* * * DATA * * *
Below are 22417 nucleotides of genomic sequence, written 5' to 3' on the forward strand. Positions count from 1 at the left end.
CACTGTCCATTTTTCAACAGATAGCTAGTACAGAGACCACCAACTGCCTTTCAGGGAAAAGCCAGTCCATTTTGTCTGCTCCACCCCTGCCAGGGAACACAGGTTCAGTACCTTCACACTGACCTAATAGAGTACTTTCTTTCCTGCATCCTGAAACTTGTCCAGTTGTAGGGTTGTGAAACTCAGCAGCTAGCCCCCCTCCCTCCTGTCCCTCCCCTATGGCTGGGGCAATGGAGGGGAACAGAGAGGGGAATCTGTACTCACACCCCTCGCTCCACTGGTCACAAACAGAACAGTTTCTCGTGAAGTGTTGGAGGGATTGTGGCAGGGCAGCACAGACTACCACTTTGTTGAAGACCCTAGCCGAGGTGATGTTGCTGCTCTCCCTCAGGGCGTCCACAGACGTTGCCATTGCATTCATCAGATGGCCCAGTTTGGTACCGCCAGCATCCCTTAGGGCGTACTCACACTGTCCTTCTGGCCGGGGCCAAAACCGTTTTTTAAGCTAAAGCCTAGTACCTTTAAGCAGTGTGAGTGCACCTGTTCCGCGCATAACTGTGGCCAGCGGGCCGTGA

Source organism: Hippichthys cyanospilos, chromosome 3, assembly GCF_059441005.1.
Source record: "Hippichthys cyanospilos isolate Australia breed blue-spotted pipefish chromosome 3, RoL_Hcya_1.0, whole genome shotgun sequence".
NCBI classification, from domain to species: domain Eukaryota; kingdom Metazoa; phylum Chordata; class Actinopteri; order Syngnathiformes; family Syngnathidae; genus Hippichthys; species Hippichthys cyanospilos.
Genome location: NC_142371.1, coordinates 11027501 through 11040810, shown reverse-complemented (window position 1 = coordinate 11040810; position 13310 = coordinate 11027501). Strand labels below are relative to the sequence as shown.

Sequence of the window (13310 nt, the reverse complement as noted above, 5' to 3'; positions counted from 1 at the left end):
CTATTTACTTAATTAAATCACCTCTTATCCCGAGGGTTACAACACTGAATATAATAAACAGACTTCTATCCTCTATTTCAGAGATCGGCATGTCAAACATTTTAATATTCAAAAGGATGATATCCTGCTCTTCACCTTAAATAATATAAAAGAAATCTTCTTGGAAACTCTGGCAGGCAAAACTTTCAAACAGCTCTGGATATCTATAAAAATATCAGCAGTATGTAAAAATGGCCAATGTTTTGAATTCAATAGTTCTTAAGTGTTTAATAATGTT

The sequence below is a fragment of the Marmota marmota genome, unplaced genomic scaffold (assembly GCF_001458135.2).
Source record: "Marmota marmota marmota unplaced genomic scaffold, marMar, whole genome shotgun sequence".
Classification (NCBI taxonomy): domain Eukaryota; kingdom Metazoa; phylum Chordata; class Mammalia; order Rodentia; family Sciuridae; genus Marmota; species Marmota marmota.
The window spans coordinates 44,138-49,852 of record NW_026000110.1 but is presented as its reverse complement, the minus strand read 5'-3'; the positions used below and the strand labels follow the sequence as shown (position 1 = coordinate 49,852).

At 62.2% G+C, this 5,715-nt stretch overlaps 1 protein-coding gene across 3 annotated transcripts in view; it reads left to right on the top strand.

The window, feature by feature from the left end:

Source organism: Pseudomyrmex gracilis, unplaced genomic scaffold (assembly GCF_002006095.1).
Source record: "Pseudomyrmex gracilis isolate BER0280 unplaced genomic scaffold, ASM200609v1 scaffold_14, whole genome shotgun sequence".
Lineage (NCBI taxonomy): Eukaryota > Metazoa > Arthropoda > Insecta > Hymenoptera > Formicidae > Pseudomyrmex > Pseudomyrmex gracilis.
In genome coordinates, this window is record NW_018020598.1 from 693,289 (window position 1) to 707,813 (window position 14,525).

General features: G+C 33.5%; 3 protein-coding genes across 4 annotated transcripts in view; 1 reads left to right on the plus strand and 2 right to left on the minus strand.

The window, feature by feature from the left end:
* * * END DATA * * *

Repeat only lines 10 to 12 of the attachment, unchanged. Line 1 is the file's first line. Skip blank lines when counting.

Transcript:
Source record: "Marmota marmota marmota unplaced genomic scaffold, marMar, whole genome shotgun sequence".
Classification (NCBI taxonomy): domain Eukaryota; kingdom Metazoa; phylum Chordata; class Mammalia; order Rodentia; family Sciuridae; genus Marmota; species Marmota marmota.
The window spans coordinates 44,138-49,852 of record NW_026000110.1 but is presented as its reverse complement, the minus strand read 5'-3'; the positions used below and the strand labels follow the sequence as shown (position 1 = coordinate 49,852).